Memorial Day is set aside for remembering those who have died in the service of our nation. Originally, it was proclaimed in honor of the Civil War dead by General John Logan, national commander of the Grand Army of the Republic. The order became official on May 5, 1868, and was first observed on May 30 of that year (next year is the 150th anniversary!).
Memorial Day has also been called Decoration Day because it was the tradition to decorate the graves of those who died in the war. The day was moved to the last Monday in May in 1971 to ensure a three-day weekend (cause that’s what really matters–right?).
In 2000 a resolution was passed to try and help remind Americans of the true meaning of the day. Signed by Pres. Bill Clinton it include a bullet “Encouraging individual department and agency personnel, and Americans everywhere, to pause for one minute at 3:00 p.m. (local time) on Memorial Day, to remember and reflect on the sacrifices made by so many to provide freedom for all.”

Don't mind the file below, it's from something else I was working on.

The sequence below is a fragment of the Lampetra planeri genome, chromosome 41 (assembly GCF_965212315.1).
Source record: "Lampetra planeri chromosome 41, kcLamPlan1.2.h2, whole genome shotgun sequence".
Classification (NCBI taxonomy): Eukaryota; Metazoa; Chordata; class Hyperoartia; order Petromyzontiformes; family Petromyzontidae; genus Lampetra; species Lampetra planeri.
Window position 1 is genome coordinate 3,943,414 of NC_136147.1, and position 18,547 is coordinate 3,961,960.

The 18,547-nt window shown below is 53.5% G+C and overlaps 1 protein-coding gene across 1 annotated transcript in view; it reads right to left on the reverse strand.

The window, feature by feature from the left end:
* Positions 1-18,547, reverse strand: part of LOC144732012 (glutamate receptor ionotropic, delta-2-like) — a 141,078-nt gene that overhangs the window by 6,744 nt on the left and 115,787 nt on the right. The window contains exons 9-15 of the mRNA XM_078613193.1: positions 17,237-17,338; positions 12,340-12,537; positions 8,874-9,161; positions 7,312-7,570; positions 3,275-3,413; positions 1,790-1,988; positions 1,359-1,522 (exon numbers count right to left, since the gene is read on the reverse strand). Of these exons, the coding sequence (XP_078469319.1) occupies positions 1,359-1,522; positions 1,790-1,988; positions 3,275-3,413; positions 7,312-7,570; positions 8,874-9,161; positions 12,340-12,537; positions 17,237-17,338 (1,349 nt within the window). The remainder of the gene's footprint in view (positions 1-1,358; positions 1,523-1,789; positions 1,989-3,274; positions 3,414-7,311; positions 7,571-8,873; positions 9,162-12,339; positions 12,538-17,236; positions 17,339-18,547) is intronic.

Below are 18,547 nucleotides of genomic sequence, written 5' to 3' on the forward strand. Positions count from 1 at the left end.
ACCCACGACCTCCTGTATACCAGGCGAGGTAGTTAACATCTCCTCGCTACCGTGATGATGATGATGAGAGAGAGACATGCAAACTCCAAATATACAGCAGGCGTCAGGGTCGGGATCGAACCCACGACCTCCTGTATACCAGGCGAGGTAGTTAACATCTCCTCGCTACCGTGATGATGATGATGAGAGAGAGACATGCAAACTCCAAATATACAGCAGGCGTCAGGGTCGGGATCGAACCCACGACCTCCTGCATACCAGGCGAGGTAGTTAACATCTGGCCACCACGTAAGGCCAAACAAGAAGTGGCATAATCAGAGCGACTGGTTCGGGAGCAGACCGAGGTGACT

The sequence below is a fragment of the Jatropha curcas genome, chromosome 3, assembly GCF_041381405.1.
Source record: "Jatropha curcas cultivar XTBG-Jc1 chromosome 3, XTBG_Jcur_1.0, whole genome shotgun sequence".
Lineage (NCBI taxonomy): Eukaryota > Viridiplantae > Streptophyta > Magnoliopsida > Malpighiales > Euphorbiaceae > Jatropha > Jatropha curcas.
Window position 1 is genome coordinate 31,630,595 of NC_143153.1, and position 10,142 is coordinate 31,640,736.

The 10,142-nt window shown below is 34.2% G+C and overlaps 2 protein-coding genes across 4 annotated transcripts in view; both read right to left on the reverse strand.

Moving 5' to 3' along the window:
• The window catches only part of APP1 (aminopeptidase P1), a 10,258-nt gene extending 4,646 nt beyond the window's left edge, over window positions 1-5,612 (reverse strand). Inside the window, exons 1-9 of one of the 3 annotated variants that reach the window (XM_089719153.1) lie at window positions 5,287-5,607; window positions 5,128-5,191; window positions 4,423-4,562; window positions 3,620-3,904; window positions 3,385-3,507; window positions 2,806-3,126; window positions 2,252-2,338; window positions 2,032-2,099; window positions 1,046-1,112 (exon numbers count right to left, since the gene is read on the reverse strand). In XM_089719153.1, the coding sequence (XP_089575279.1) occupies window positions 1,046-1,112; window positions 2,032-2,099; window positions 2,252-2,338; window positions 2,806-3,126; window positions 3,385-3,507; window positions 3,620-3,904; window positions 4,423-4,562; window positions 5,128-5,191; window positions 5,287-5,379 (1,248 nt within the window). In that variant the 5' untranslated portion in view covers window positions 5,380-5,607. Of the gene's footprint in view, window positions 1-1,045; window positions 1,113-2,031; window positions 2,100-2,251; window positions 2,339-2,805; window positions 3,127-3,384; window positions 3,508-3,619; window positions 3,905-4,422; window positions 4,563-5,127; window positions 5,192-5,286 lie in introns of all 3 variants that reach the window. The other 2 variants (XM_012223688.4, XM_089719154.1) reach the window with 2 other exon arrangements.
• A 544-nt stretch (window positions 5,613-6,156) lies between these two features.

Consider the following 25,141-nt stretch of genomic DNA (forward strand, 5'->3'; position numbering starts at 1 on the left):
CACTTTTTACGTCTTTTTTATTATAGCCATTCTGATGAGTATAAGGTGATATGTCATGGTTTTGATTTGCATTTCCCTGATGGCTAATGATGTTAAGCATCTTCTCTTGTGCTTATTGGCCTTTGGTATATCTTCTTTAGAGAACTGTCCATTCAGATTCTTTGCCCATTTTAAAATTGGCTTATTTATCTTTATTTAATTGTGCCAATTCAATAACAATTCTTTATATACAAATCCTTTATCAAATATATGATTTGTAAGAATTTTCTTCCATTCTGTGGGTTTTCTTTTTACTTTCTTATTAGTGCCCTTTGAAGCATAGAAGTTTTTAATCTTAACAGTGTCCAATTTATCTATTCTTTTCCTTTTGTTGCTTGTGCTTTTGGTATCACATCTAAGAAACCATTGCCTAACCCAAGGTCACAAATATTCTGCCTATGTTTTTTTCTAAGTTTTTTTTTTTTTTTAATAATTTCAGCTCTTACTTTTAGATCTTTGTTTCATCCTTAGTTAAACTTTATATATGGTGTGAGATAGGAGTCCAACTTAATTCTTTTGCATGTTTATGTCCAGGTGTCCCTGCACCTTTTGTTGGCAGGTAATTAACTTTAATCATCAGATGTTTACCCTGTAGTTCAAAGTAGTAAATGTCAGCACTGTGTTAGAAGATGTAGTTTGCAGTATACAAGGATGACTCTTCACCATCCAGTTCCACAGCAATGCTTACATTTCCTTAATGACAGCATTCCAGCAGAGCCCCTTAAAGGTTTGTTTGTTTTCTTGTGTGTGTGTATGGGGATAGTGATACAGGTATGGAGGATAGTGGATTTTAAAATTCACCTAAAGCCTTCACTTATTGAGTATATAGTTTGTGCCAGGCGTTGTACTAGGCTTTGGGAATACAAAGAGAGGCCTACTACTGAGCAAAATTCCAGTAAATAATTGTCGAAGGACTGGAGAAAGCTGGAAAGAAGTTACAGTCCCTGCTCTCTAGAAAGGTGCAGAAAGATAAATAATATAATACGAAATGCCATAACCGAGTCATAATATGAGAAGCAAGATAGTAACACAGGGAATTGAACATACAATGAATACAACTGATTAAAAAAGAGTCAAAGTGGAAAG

So I encourage you at 3 p.m. this afternoon, to stop whatever you’re doing and say a prayer of thanks for those who have died to protect us and for those who are, even now, willing to do so.
I’ll be thanking God for some of the veterans I’ll be remembering:
- James Walter Thomas Sr., my father-in-law, who served in WWII.
- Bill Johnson, a neighbor, who was a WWII fighter pilot.
- Arthur “Judd” Loudin, my great-uncle, who lost part of his lung in the war.
- Gail Phillips, a cousin, who had WWII shrapnel taken out of his leg in my memory.
All of them are gone, but certainly not forgotten. Who are you remembering this Memorial Day?